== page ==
The following announcement was written by the folks at Findmypast:
Over 38,000 records of Royal Marine and Royal Navy service men who fought at the Battle of Jutland are available to search this Findmypast Friday.
The publication marks the 100th anniversary of the largest naval engagement of the First World War and has been specially put together using various service records held by The National Archives and Naval and Military Press. British Royal Navy & Royal Marines, Battle Of Jutland 1916 Servicemen gathers together the names of those who served with the British Grand Fleet between 31 May and 1 June 1916 to form a single, easily searchable index of Jutland servicemen.
The records contain the names, ranks, service numbers, enrolment dates, dates of birth and birth places of Royal Marines and Royal Navy personnel. Scanned images of original documents also reveal if they were promoted, the names of the ships on which they served and their dates of service. Many will also include a home address, occupation prior to joining the service and a full physical description. Each record consists of a transcript and a scanned image of the original document.
The Battle of Jutland was a collision of the world’s two largest naval powers, fought in Skagerrak, a strait on the North Sea off of the coast of Denmark. It was the largest naval battle of the First World War, with 250 ships and about 100,000 men. Of the total number of ships involved, 25 vessels were sunk: 14 British and 11 German. The battle also resulted is a large loss of life: 6,094 on the side of the British and 2,551 on the side of the Germans died. It was a confusing and bloody battle that resulted in an indecisive victory.
Paul Nixon, military expert at Findmypast, says: “The Battle of Jutland was the defining naval engagement of the First World War – and one which cost the British Navy over 6000 dead sailors. Today, one hundred years on, it is both timely and fitting and that we should be able to re-trace their heroics through Findmypast’s naval records of the First World War.”
Other new additions released this week include:
Over half a million new articles have been added to our Irish Newspaper Collection. The latest updates include 4 brand new titles as well as additional articles in a further 7 existing ones. This brings the entire collection to 119 different national, regional and local Irish newspapers covering 248 years of history from 1708-1956. In all, you can now delve into over 20.9 million fully searchable articles.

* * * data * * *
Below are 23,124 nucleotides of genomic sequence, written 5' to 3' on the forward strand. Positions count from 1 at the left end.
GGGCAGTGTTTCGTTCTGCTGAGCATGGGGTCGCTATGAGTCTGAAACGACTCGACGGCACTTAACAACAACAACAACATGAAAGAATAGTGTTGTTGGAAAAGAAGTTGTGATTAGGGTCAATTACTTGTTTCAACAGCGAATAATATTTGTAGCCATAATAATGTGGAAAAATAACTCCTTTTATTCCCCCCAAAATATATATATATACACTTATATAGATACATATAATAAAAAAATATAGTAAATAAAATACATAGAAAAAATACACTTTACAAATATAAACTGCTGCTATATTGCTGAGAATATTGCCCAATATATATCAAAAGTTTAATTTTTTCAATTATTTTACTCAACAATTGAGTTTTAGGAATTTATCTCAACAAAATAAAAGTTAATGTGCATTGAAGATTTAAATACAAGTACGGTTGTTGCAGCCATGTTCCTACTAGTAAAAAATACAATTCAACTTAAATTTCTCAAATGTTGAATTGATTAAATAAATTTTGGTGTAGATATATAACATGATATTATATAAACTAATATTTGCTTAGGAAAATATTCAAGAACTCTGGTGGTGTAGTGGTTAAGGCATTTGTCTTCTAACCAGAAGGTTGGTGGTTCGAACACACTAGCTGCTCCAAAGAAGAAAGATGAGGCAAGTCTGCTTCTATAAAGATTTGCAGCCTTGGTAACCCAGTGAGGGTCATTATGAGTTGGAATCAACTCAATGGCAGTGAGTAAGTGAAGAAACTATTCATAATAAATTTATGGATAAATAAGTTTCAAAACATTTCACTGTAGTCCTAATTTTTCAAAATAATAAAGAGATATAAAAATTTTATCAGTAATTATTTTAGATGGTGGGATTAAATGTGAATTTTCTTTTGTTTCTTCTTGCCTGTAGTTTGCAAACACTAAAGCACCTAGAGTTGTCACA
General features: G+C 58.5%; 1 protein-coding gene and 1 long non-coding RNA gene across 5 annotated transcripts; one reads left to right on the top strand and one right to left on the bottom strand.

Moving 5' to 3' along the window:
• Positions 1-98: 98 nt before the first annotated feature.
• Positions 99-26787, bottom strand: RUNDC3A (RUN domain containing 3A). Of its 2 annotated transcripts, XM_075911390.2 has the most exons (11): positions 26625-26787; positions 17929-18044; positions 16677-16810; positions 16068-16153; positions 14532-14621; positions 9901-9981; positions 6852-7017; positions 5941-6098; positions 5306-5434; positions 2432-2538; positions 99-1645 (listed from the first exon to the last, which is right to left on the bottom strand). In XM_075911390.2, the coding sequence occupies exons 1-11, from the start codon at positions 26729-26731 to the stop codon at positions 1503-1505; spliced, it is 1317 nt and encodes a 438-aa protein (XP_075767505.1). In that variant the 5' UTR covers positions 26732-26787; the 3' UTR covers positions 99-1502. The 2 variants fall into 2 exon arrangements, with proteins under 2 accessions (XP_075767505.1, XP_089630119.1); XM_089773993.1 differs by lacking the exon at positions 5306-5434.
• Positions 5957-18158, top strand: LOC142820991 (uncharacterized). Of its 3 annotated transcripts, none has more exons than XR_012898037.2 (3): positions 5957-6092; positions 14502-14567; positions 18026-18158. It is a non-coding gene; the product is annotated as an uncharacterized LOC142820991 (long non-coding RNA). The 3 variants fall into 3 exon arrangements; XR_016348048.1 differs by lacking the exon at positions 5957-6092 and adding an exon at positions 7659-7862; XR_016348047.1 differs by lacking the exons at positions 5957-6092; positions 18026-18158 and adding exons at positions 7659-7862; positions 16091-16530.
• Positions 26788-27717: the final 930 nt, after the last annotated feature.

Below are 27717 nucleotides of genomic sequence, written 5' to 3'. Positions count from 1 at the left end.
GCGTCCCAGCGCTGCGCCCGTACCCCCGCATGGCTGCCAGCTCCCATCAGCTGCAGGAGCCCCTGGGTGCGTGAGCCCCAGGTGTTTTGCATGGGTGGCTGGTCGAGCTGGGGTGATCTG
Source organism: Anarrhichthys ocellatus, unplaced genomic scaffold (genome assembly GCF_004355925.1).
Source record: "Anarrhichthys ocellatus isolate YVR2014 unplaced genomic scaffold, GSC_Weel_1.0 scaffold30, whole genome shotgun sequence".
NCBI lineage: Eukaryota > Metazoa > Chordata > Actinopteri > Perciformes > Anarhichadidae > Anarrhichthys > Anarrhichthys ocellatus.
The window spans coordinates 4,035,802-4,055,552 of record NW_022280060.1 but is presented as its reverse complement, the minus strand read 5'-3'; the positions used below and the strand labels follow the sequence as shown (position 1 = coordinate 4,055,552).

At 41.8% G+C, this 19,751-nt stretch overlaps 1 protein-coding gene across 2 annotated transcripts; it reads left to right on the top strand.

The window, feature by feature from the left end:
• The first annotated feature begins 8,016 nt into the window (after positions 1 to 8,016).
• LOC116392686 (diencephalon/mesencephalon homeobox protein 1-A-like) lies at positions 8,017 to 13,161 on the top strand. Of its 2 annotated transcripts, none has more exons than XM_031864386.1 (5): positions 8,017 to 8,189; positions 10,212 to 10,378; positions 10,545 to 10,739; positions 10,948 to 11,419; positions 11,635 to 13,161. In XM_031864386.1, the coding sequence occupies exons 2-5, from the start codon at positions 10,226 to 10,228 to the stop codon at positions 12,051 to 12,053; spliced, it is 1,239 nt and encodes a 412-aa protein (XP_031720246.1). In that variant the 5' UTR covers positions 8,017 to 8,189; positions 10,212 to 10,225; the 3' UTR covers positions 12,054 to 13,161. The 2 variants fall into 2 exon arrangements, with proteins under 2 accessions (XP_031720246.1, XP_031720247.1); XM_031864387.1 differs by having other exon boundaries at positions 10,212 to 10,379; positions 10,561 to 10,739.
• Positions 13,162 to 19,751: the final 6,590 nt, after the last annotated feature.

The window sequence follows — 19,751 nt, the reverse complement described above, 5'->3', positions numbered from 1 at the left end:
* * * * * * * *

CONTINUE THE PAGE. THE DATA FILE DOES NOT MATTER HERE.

Over 5,000 records have been added to our collection of Irish Poverty Relief Fund records. The records come from The National Archives at Kew and relate to the Irish Reproductive Loan Fund. Each record includes an individual transcript and an image of the original record. The majority cover the years 1824-1846 and provide unique information about your ancestors from before and during the Irish Famine. Many of the records are loan application forms, which include the name of the borrower and two names of guarantors, who were often close family members or neighbours. Other details recorded include occupation, notes of health, family circumstances and whether the borrower emigrated.
Womelsdorf, Pennsylvania, Bethany Children’s Home Indexes contains just under 8,000 records that can help you trace your displaced ancestor who may have ended up in a children’s home due to parents’ deaths or their inability to care for the child.
Each record consists of a transcript and an image of the original index. The images may reveal which parent died, when the parent died, and their religious denomination. There may also be notes about the health and next of kin of the child, as well as information on whether the child was baptised and confirmed. Some entries will also include detailed notes about a child’s disposition and time at the home. Discharge notes can provide you with a wealth of information and direction on where to look for your ancestor next. The notes may include death dates (and cause of death), a relocation address or place, next of kin or new guardian information, or the names of the individuals who adopted your ancestor.
Don’t forget to regularly check our dedicated Findmypast Friday page to keep up to date with all the latest additions.